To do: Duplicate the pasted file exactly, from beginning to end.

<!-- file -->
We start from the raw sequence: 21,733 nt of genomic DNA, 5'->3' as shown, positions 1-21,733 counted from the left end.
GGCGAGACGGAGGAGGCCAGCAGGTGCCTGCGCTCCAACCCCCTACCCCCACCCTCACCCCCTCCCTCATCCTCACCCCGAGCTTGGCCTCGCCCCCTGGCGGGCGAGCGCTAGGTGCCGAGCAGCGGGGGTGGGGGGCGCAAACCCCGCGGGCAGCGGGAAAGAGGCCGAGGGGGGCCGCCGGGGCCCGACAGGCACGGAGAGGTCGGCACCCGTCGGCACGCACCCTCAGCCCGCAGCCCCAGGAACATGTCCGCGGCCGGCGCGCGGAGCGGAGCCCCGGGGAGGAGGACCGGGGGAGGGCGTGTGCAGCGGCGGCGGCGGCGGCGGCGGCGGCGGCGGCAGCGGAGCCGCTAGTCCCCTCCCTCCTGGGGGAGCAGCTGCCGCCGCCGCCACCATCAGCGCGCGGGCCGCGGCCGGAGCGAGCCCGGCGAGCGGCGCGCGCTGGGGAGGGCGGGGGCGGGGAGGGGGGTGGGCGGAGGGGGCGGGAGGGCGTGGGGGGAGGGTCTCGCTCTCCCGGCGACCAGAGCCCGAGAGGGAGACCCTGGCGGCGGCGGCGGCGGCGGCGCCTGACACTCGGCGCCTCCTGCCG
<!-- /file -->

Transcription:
We start from the raw sequence: 21,733 nt of genomic DNA, 5'->3' as shown, positions 1-21,733 counted from the left end.
GGCGAGACGGAGGAGGCCAGCAGGTGCCTGCGCTCCAACCCCCTACCCCCACCCTCACCCCCTCCCTCATCCTCACCCCGAGCTTGGCCTCGCCCCCTGGCGGGCGAGCGCTAGGTGCCGAGCAGCGGGGGTGGGGGGCGCAAACCCCGCGGGCAGCGGGAAAGAGGCCGAGGGGGGCCGCCGGGGCCCGACAGGCACGGAGAGGTCGGCACCCGTCGGCACGCACCCTCAGCCCGCAGCCCCAGGAACATGTCCGCGGCCGGCGCGCGGAGCGGAGCCCCGGGGAGGAGGACCGGGGGAGGGCGTGTGCAGCGGCGGCGGCGGCGGCGGCGGCGGCGGCGGCAGCGGAGCCGCTAGTCCCCTCCCTCCTGGGGGAGCAGCTGCCGCCGCCGCCACCATCAGCGCGCGGGCCGCGGCCGGAGCGAGCCCGGCGAGCGGCGCGCGCTGGGGAGGGCGGGGGCGGGGAGGGGGGTGGGCGGAGGGGGCGGGAGGGCGTGGGGGGAGGGTCTCGCTCTCCCGGCGACCAGAGCCCGAGAGGGAGACCCTGGCGGCGGCGGCGGCGGCGGCGCCTGACACTCGGCGCCTCCTGCCG